When Father’s Day rolls around I find myself in a mad dash trying to figure out what to do for my father…well, my father and my stepdad…well, my father, my stepdad, and my husband.
Yes, it’s a little complicated, but not, by any means, out of the ordinary.
I am always in this emotional frenzy of taking this day seriously yet ultimately feeling somewhat blue, moody, guilt ridden, and, quite frankly, screwed which makes me want to ditch the day, burn it at the stake, and never look back.
I have done this every year…since I grew up, took the blinders off, and realized what a true “father” is.
Definitions of the word “father” are provided by a multitude of dictionaries including the Urban Dictionary which is giggle worthy, but I will let you look up that one on your own. These definitions are surprisingly plentiful, clinical, and void of any feeling.
Click here if you can’t stand it. Urban Dictionary- Father
So, the question remains…what is my responsibility?
I have two fathers–one that is biologically mine and one that is mine through marriage. Wow, two! Well, I still feel somewhat fatherless…in father limbo.
There’s just not really another way to describe it. You only get one dad. When that one isn’t there anymore, it never quite feels the same. You have loyalty issues. You have issues with feeling like your stepdad isn’t really yours, and you have the ultimate issue of not being loved (by the man that was originally yours) enough for him to stay or at the very least stay close.
Death certainly makes this situation incredibly different. Death wouldn’t be a choice…well unless it was suicide. Then, my friend, you certainly have different issues than myself, yet still issues of him leaving by choice.
These issues are no joke.
So, when I snap out of that train of thought, my next thought is to recognize the father in my life that belongs to my children; he is the father that I so desperately want to be everything to my girls that my father inevitably wasn’t to me.
Sounds reasonable, right?
My father was a wonderful dad to me. He was my hero. He was my favorite (sorry mom). I loved him so much that I thought my heart might actually burst when he loved on me. I actually thought that if I were to ever lose him, I would not be able to go on.
(I now know that I can.)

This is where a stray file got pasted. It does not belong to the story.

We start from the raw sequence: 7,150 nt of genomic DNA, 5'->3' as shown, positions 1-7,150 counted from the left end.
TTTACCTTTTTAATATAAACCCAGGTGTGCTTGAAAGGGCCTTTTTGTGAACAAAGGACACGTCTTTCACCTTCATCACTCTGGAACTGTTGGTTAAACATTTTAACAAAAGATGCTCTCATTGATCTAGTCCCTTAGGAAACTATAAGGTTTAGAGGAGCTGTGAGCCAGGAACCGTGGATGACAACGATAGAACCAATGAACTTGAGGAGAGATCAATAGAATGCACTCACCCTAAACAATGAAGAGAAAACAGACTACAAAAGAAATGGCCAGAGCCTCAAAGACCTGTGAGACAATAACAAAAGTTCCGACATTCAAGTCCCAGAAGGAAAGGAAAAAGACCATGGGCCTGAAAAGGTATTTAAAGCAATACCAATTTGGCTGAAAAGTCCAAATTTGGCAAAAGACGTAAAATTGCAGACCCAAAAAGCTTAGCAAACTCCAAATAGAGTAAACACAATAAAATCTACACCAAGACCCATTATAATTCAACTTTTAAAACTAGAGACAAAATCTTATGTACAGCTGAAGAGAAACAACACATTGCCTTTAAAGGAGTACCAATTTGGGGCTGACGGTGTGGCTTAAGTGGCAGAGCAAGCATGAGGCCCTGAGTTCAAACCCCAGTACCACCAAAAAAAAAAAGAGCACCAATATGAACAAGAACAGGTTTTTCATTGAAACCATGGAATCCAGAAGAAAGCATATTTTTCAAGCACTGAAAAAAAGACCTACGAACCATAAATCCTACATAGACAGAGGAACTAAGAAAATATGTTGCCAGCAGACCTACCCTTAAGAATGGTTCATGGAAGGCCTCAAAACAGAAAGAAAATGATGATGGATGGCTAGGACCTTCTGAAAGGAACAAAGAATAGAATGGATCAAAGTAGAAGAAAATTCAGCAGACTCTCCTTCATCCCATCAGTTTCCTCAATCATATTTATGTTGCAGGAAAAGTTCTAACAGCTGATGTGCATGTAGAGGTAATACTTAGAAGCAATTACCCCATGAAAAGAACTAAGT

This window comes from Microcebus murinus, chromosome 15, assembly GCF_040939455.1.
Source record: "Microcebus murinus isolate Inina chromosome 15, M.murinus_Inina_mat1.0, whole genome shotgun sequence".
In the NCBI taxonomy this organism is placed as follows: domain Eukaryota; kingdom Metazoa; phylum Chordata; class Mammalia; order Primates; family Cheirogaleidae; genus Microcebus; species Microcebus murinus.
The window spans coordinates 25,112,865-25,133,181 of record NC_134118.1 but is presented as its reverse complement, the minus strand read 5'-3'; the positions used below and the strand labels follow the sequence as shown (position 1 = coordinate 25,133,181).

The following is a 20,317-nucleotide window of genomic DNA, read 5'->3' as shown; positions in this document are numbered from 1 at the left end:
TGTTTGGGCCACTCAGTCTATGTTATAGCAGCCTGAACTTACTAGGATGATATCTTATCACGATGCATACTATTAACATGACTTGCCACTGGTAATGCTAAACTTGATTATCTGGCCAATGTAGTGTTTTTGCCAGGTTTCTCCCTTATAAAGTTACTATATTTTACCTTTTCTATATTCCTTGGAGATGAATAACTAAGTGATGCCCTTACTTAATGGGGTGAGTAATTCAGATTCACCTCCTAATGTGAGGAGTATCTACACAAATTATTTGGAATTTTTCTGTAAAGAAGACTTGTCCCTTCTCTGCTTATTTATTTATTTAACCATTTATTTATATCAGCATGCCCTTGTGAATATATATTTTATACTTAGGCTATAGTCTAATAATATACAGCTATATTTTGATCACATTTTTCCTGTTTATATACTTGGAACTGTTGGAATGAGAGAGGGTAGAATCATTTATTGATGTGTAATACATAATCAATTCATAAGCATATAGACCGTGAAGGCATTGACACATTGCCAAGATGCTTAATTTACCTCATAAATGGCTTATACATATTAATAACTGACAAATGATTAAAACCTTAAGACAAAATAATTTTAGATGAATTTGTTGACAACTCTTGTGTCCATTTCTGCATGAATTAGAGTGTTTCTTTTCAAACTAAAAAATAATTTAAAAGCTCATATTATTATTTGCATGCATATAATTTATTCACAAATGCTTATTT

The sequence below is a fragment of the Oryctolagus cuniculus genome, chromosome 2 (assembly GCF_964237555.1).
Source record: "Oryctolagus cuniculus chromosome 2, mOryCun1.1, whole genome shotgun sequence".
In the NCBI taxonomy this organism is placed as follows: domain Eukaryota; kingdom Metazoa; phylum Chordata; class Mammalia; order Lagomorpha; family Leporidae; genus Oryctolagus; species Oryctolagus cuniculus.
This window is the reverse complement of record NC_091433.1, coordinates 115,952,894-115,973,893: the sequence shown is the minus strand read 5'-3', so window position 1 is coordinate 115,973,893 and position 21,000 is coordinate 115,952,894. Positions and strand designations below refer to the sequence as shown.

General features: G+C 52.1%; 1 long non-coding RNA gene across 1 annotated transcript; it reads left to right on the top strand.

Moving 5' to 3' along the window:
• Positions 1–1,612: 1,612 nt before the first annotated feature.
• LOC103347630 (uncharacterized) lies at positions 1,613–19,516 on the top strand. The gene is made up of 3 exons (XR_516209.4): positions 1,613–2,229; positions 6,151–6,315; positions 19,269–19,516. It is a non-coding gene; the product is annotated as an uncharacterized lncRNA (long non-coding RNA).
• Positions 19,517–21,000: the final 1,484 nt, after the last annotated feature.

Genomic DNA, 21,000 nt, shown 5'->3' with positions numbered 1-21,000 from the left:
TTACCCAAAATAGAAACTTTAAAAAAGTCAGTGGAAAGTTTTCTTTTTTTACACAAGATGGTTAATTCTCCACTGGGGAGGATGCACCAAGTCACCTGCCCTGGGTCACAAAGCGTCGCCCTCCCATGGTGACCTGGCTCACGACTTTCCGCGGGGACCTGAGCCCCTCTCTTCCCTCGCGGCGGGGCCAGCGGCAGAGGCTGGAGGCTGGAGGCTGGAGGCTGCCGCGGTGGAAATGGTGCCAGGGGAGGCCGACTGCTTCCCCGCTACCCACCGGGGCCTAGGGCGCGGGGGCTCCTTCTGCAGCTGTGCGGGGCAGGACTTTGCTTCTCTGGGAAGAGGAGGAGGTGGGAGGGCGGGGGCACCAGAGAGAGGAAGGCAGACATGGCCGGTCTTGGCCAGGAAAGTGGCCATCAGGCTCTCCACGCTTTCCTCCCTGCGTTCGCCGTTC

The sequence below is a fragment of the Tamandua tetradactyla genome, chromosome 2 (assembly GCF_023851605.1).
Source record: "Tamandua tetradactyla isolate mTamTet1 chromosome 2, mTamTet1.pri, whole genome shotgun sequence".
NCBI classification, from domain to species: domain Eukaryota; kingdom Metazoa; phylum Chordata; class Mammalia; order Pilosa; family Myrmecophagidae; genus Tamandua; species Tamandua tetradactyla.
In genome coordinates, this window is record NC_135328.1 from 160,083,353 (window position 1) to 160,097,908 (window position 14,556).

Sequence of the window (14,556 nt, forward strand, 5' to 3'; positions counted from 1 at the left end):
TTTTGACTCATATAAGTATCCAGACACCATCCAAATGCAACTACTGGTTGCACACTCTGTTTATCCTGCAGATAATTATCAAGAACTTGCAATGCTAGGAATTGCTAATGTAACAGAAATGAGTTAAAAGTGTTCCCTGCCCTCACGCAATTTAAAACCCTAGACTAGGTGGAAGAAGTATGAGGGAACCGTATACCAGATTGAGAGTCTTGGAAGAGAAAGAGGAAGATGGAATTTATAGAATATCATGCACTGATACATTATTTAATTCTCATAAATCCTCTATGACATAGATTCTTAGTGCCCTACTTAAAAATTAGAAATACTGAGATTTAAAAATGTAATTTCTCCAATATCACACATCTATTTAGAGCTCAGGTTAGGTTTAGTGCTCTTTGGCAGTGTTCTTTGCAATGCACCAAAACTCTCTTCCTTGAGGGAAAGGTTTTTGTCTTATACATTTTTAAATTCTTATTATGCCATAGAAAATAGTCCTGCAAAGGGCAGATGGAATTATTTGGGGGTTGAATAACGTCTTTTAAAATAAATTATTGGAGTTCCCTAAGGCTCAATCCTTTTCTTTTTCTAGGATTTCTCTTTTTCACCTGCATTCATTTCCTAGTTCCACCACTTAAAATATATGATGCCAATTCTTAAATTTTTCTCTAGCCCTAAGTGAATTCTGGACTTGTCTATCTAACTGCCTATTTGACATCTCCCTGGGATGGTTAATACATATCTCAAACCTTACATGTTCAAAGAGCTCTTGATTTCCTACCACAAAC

He filled my cup to overflowing and then some…until he eventually did the unthinkable–left, moved away, claimed his new family, and eventually allowed me to be slowly phased out of his life.
This rocked my world. I pretended it didn’t, but it did. I was tough, and not going to let this speed bump set the stage for my future–not an option…but I now know that it shaped me in some ways.
Some fathers move their responsibility to new families. Some fathers stop being responsible at all, and some fathers step into responsibility that doesn’t technically belong to them, yet they are man enough and loving enough to take on that responsibility by choice.
I’ve been affected by all of the above.
What a father may not know about a girl is that she needs him there to keep her safe, to make her feel protected, to be the spiritual leader of the home, to show her how to respect a man, how to act like a lady, how to hold her tongue when wild horses seem to be ripping it from her, how to keep herself pure, how to look for Godly qualities in the man she wants to marry, and she needs him to wrestle with her and tickle her until she can’t breathe.
A girl needs every one of these things.
What a father may not know about the incredible responsibility he owes to a boy is that he needs to teach him how to be confident. He needs to teach him structure–to be self-disciplined, how to be tough in life when tough is the last thing he wants to be, how to respect a woman and how to treat her the way she needs to be treated as well as how to be respectable.
He needs to know how to be emotional and tender, and how to let his guard down when someone needs to connect with him.
He needs to teach him how to start a fire and cut the grass. He needs to teach him how to nail a nail (straight), how to use a drill, how to drive a stick shift, and ultimately how to be a man–someone willing to do what they need to do for their family or their friends when they are needed whether it be cold, rainy, or hot like the Sahara.
What a father needs to give all his children is discipline that says, “I love you, and I care about your future,” prayers at night to remember who comes first and last each day, gas money, and time, time, and more time. A good father is there for events that matter…and those that don’t.
A good father is willing to take the more difficult route in order to teach a lesson even though it may mean suffering for himself as well.
A good father is supportive when you succeed and when you fail.
So, ladies, take care of your men out there-they deserve it, and for the ones that don’t–forgive them, and for the ones that could do better–love them through it, and for the ones that are “Rock Star” dads–make sure they know how you feel.
For the fathers that are yet to be, show them you have faith in them while revealing your expectations.
Dads, whether biological or inherited, are a gift from God and deserve to have this special day in their honor.
Where would we be without the men in our lives?
Happy Father’s Day 6/21/15.